There is a saying in Argentina: "Power is like drinking gin on an empty stomach." You feel dizzy, you get drunk, you lose your balance, and you will end up hurting yourself and those around you, if you don't connect your power with humility and tenderness.
Working on humility is more than just a nicety. It can prevent you from crashing and burning yourself with your business.
Assuming you know best. Leaders who lack humility are less likely to actually get better. To paraphrase a Stoic saying, "You cannot learn what you think you already know". The wisest leaders are humble enough to understand that others have more to teach them.
Assuming you are the best. It's natural to think you are special - after all, that is part of what drives us to do extraordinary things. However, that ego can also have the inverse effect and making us assume that our difficulties or challenges are much tougher than the next persons. In short, you may have done an all-nighter for your business, but I sacrificed even more for mine. Brene Brown calls this comparative suffering, a perversion of ego where we are using how much pain we've endured as a measurement of worth. As I wrote in my book The Bite-Sized Entrepreneur, it is an arms race that everyone loses.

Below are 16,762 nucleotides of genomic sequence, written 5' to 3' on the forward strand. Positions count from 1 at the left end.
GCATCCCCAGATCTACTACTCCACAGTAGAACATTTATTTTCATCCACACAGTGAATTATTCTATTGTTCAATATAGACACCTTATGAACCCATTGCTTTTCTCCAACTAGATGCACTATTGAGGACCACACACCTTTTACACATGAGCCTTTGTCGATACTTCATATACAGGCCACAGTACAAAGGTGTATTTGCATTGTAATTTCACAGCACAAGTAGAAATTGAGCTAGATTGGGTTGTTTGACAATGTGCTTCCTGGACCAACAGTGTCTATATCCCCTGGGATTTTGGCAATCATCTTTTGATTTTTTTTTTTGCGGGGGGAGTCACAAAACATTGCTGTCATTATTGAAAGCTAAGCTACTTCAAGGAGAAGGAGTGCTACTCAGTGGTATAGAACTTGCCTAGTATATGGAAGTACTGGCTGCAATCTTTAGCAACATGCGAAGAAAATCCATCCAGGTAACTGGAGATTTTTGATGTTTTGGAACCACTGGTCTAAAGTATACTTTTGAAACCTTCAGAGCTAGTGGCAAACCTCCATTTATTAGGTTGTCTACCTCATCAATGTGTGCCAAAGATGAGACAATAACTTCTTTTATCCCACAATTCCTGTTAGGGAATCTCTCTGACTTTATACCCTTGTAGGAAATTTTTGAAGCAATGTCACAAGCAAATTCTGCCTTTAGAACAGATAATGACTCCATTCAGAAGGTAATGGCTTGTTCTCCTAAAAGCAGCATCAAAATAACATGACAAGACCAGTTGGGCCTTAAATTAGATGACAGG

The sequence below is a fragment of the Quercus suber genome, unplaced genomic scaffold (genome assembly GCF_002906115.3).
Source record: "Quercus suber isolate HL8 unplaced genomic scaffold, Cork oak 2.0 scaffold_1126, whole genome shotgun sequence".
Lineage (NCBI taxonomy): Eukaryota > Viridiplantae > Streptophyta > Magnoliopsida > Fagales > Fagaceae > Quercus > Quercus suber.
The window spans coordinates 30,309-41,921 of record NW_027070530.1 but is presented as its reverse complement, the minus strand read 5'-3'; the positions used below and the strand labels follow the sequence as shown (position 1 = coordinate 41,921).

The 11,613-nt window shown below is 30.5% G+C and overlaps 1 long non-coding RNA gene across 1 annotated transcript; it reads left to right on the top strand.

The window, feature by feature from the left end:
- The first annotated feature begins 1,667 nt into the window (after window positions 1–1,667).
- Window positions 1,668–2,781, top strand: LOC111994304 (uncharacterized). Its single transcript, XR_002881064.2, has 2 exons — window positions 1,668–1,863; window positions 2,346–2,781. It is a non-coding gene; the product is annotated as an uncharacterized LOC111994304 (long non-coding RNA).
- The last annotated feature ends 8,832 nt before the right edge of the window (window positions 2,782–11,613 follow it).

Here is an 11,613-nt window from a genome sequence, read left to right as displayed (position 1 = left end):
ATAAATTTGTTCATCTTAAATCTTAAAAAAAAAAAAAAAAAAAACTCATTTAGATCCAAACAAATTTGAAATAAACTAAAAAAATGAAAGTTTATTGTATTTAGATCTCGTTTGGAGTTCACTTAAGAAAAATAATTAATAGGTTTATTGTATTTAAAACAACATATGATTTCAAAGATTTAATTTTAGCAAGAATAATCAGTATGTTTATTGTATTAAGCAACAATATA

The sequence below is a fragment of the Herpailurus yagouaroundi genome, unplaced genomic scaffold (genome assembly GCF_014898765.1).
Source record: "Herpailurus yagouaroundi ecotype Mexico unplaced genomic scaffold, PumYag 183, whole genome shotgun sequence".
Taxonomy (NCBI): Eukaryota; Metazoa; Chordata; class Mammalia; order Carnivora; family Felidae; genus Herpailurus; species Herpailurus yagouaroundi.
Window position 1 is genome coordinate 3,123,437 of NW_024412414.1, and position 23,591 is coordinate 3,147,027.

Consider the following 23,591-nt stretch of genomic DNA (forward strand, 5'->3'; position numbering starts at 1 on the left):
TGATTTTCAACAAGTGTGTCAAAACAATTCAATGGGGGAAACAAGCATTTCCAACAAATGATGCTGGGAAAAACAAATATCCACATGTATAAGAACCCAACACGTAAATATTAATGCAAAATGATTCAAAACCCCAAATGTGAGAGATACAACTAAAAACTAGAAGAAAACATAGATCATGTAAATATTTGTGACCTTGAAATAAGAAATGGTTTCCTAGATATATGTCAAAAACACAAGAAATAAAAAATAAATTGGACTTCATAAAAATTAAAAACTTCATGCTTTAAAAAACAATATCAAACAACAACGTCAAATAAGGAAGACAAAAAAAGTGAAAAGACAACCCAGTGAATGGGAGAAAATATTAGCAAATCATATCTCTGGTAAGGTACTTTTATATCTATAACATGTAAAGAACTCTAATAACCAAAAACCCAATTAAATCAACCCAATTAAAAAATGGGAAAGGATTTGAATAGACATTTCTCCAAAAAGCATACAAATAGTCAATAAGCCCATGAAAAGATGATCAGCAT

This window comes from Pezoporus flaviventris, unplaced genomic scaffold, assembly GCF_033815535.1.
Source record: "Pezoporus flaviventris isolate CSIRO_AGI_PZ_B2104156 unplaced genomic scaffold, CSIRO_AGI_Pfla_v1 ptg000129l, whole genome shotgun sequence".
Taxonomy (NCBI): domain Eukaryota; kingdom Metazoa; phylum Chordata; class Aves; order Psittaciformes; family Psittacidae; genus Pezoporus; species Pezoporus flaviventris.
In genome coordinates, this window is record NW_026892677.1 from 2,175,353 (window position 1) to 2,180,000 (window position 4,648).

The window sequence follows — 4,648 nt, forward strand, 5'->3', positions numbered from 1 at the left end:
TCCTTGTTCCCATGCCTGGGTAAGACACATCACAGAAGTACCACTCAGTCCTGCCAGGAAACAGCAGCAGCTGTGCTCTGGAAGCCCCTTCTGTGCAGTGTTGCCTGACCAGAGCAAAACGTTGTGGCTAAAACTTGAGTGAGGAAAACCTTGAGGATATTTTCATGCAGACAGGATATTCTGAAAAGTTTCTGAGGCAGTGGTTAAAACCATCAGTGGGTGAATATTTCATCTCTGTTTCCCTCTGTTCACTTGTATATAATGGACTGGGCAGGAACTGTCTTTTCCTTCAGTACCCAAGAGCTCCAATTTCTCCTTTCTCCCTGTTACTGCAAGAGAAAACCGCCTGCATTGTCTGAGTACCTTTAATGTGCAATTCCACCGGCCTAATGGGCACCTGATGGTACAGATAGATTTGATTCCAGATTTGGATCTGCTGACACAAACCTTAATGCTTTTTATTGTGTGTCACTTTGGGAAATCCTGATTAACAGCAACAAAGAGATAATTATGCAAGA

Assuming you deserve to be the best. Lastly, if you have success based on outside measurements like wealth or fame, it is easy to believe that it is your right versus just luck or timing. It also assumes the opposite: If others aren't doing as well, then it is because they don't deserve it. The subtext of Francis' talk is that power comes and goes, often in unforeseeable ways. As your fortunes rise and fall throughout your career, remember that it doesn't reflect your self worth as much as others' trajectories don't reflect theirs. A healthy attitude should be viewed as something integral to your survival as an entrepreneur - because it does.